- August 14, 2010 by dharkanjhel
Posted by: Public Affairs

Since the deadly tornadoes first struck parts of the country last week, the federal government has been in constant contact with all of the impacted states as they responded to and began recovery efforts from these devastating storms.

At the request of the respective governors, FEMA currently has personnel on the ground in Alabama, Georgia, Mississippi, Kentucky, Tennessee and Virginia, and commodities strategically pre-positioned in the region to support the states.

Today, Department of Homeland Security Secretary Napolitano, Housing and Urban Development Secretary Donovan, Agriculture Secretary Vilsack, Small Business Administrator Mills, and FEMA Administrator Fugate, along with American Red Cross President and CEO Gail McGovern, traveled to Alabama and Mississippi to survey the damage and meet with state and local officials.

Recap for Sunday, May 1st

  • President Obama Cabinet members Secretary Napolitano, Secretary Donovan, Secretary Vilsack join Administrator Fugate, Small Business Administration Administrator Mills, American Red Cross President and CEO Gail McGovern and other state and local officials to tour affected areas in Birmingham, Alabama and Smithville, Mississippi.
  • Tonight, the President declared a major disaster for the State of Tennessee and ordered Federal aid to supplement State and local recovery efforts in the area struck by severe storms, tornadoes, straight-line winds, and associated flooding during the period of April 25-28, 2011.
  • Six disaster recovery centers (DRCs) open.  These are staffed by state, voluntary agency and federal personnel to help those whose homes or businesses were affected by recent storms and tornadoes. The centers will be open from 7 a.m. to 7 p.m. seven days a week until further notice.  At the DRCs, representatives from FEMA, state and other agencies meet one on one with disaster survivors, explain assistance programs and help survivors apply for disaster aid.
  • More than 150 inspectors are on the ground in Alabama, Mississippi and Georgia assessing damages in order to help applicants to receive financial assistance. The number of field inspectors is expected to increase rapidly over the next several days.
  • FEMA Community Relations (CR) personnel are on the ground in Mississippi, joining CR teams already deployed previously to Georgia and Alabama, to meet with disaster survivors to explain the assistance available and to help survivors register for assistance. 
  • National Voluntary Organizations Active in Disaster (National VOAD) member organizations such as American Red Cross, Salvation Army, Convoy of Hope, and many others continue to be heavily involved in the disaster response by providing assistance to disaster survivors. The Red Cross Safe and Well secure website provides a way for people to find information on people affected by the storms. To register, visit Open Red Cross shelters can also be found on     
  • The Alabama Governor’s Office of Faith Based and Community Initiatives and Mississippi Commission for Volunteer Service have set up official web portals to help with coordinating donations and volunteers.  Cash is the preferred method of donation in order to ensure that disaster survivors get the services and supplies they need quickly.


Tropical Cyclone BUNE, Unpredictable - August 13, 2010 by dharkanjhel
Tropical Cyclone BUNE (13F) (19P), Severity Category 2 
About 340 nm South-Southeast of Nadi, Fiji,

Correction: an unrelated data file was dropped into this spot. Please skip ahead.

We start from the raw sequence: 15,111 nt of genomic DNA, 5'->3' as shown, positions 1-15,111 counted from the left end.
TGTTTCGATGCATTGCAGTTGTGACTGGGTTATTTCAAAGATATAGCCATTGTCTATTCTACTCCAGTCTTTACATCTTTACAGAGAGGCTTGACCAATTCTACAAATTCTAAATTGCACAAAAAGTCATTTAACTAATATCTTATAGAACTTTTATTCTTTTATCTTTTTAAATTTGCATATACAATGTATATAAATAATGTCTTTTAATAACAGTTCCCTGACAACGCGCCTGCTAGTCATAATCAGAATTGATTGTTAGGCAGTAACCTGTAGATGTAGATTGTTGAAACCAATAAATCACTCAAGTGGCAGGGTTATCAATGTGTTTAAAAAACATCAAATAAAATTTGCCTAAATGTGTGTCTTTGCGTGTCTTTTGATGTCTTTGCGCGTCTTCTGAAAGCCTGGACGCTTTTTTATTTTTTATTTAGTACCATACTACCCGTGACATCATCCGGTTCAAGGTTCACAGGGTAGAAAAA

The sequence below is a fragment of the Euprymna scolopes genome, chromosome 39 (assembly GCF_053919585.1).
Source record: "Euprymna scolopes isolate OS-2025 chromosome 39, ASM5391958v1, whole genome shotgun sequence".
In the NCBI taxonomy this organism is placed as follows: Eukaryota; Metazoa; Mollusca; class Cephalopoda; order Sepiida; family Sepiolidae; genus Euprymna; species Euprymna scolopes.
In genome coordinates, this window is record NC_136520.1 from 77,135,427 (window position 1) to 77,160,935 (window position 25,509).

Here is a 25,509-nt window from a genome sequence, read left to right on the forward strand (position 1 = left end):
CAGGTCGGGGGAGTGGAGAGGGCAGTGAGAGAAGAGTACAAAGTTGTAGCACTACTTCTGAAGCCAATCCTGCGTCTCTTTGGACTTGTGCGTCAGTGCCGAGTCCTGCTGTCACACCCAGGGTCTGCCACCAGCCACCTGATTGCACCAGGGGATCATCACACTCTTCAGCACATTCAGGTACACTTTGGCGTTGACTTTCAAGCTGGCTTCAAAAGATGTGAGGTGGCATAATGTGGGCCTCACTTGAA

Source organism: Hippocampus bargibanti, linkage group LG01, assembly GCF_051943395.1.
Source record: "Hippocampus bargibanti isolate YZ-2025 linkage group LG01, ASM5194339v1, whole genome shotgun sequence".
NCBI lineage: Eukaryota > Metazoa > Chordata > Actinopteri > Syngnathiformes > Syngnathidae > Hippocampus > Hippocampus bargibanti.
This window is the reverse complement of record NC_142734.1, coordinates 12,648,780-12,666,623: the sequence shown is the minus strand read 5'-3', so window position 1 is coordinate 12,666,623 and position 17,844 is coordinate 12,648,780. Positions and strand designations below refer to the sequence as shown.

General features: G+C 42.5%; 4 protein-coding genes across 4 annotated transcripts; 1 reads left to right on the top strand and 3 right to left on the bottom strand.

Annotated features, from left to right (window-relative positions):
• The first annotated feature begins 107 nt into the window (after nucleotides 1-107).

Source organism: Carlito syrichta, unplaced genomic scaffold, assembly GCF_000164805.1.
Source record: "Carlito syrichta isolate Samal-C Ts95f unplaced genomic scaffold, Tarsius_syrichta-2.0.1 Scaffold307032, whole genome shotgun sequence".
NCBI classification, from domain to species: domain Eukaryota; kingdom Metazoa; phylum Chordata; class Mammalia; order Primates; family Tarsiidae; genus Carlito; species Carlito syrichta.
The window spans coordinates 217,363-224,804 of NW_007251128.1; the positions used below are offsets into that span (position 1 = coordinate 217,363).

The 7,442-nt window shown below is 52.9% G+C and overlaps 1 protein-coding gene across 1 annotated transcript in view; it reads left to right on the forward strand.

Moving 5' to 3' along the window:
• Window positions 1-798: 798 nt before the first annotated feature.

Drifting South-Southwestward at 2 knots
Active – Weakening, Saffir-Simpson Category 1

Tropical Cyclone BUNE (13F) (19P), Severity Category 2 
About 340 nm South-Southeast of Nadi, Fiji,
Drifting South-Southwestward at 2 knots 

(977 hPa, 60 kt [111 km/hr] [10-minute sustained] – RSMC Nadi, 0000 UTC 26 March 2011)
(974 mb, 65 kt [120 km/hr] [1-minute sustained] – JTWC, 0000 UTC 26 March 2011)
(Position Fix 22.9S, 180.0W at 0232 UTC 26 March 2011) 

Image courtesy Naval Research Lab (NRL)

This storm is one of the most unpredictable of the season so far in 2011. Indications are that the storm is weakening, but this storm has been very unstable, with winds gaining, but then subsiding. The path of the storm is not as predicable as most other storms. Presently, the storm is about 340 Nautical miles South-Southeast of Nadi, Fiji, and it is drifting South-Southwestward at 2 knots. The knot is a unit of speed equal to one nautical mile (which is defined as 1.852 km) per hour, approximately 1.151 mph. Some may consider the slow speed a good thing, but others may consider it a bad thing. The storm is in very open waters presently, and it will stand a chance of gaining in strength as it will continue to pull warm moisture from the surface of the ocean. But it is still unpredictable at this time. The storm has been drifting between a Category 1 and Category 2 for the last few days.

Hurricane Prevention

Tropical Weather Dissipating – Only Minor Activity in the North Indian Ocean - August 10, 2010 by dharkanjhel

Presently, all weather storms except one have dissipated. Only IO932011 INVEST located in the North Indian Ocean appears to be active at this time, and may develop into a stronger storm. Cyclone Bune, now downgraded to a minor storm is now rapidly dissipating and no further major activity is predicted with Bune.

Hurricane Prevention

Chart: Guy Carpenter European Reinsurance Composite, Return on Revenue, Year-End 2010 - August 6, 2010 by dharkanjhel

Guy Carpenter European Reinsurance Composite, Return on Revenue, Year-End 2010

Source: Guy Carpenter & Company, LLC
Click here to view additional material in GC Capital Ideas’ Chart Room…

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Typhoon MEGI [JUAN] – Update #029 - August 6, 2010 by dharkanjhel

  for Friday, 22 October 2010 [12:53 PM PhT] <<>>Get the latest SMS Storm Alerts!For more details: Text T2K HELP to 2800 (Globe/TM) | 216 (Smart/TNT) | 2288 (Sun) *only P2.50 (Smart/Globe) / P2.00 (
Bushman’s Typhoon Blog